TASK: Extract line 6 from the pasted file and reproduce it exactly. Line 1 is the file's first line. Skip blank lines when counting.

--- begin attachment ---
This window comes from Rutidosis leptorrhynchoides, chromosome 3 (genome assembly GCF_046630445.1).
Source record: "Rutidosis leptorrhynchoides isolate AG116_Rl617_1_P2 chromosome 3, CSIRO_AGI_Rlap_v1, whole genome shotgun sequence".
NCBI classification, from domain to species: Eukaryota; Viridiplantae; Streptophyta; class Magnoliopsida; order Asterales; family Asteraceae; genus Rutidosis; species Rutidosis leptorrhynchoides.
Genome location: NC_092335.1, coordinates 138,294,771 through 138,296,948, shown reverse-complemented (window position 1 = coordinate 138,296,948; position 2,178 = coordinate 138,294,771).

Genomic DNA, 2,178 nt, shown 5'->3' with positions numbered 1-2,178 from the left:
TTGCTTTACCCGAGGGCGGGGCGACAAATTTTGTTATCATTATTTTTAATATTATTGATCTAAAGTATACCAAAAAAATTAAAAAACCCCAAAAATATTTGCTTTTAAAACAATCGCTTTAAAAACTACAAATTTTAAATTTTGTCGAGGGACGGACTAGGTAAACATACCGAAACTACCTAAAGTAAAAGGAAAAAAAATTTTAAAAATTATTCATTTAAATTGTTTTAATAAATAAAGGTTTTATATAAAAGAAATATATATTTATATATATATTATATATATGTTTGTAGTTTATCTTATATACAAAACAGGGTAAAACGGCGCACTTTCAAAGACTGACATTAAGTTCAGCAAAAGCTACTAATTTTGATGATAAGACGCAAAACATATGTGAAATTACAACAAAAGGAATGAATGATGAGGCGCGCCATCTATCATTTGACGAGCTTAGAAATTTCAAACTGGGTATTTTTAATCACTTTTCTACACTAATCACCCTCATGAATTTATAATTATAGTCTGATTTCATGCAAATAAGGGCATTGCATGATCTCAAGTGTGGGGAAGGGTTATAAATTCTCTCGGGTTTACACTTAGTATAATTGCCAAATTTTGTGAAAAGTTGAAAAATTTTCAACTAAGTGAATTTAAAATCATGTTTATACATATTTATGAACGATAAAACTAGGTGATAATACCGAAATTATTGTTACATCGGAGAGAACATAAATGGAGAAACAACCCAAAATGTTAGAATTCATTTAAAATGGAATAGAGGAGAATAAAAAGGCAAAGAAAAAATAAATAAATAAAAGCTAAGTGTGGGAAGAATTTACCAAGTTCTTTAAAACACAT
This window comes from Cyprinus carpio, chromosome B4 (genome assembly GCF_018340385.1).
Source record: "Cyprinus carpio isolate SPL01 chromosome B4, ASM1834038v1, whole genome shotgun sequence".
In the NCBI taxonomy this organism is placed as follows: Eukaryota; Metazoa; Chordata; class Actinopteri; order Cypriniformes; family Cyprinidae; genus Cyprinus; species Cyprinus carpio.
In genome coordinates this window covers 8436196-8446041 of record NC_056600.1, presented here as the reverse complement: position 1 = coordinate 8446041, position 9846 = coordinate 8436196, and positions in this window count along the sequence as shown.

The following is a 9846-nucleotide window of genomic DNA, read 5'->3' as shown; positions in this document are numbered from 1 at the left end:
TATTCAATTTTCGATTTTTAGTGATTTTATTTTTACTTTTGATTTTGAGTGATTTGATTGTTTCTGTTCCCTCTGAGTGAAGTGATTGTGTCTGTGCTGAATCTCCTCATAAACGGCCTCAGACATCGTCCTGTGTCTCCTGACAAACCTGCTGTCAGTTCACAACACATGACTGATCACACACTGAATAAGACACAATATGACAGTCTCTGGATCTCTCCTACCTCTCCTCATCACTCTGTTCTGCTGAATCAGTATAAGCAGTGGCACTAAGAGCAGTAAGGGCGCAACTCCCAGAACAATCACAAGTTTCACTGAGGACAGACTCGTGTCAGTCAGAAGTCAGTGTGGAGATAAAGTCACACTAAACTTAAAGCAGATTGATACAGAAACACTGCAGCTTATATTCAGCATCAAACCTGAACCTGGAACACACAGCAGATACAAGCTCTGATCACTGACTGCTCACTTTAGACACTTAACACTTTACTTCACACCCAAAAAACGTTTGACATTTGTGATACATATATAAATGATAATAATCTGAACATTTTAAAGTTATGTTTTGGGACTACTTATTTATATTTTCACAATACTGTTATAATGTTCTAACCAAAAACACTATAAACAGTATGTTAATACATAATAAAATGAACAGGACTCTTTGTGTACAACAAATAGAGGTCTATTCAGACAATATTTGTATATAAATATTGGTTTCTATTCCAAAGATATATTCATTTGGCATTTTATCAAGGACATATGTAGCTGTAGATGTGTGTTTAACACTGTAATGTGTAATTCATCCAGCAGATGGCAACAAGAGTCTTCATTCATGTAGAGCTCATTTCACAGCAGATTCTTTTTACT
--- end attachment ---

TTGCTTTACCCGAGGGCGGGGCGACAAATTTTGTTATCATTATTTTTAATATTATTGATCTAAAGTATACCAAAAAAATTAAAAAACCCCAAAAATATTTGCTTTTAAAACAATCGCTTTAAAAACTACAAATTTTAAATTTTGTCGAGGGACGGACTAGGTAAACATACCGAAACTACCTAAAGTAAAAGGAAAAAAAATTTTAAAAATTATTCATTTAAATTGTTTTAATAAATAAAGGTTTTATATAAAAGAAATATATATTTATATATATATTATATATATGTTTGTAGTTTATCTTATATACAAAACAGGGTAAAACGGCGCACTTTCAAAGACTGACATTAAGTTCAGCAAAAGCTACTAATTTTGATGATAAGACGCAAAACATATGTGAAATTACAACAAAAGGAATGAATGATGAGGCGCGCCATCTATCATTTGACGAGCTTAGAAATTTCAAACTGGGTATTTTTAATCACTTTTCTACACTAATCACCCTCATGAATTTATAATTATAGTCTGATTTCATGCAAATAAGGGCATTGCATGATCTCAAGTGTGGGGAAGGGTTATAAATTCTCTCGGGTTTACACTTAGTATAATTGCCAAATTTTGTGAAAAGTTGAAAAATTTTCAACTAAGTGAATTTAAAATCATGTTTATACATATTTATGAACGATAAAACTAGGTGATAATACCGAAATTATTGTTACATCGGAGAGAACATAAATGGAGAAACAACCCAAAATGTTAGAATTCATTTAAAATGGAATAGAGGAGAATAAAAAGGCAAAGAAAAAATAAATAAATAAAAGCTAAGTGTGGGAAGAATTTACCAAGTTCTTTAAAACACAT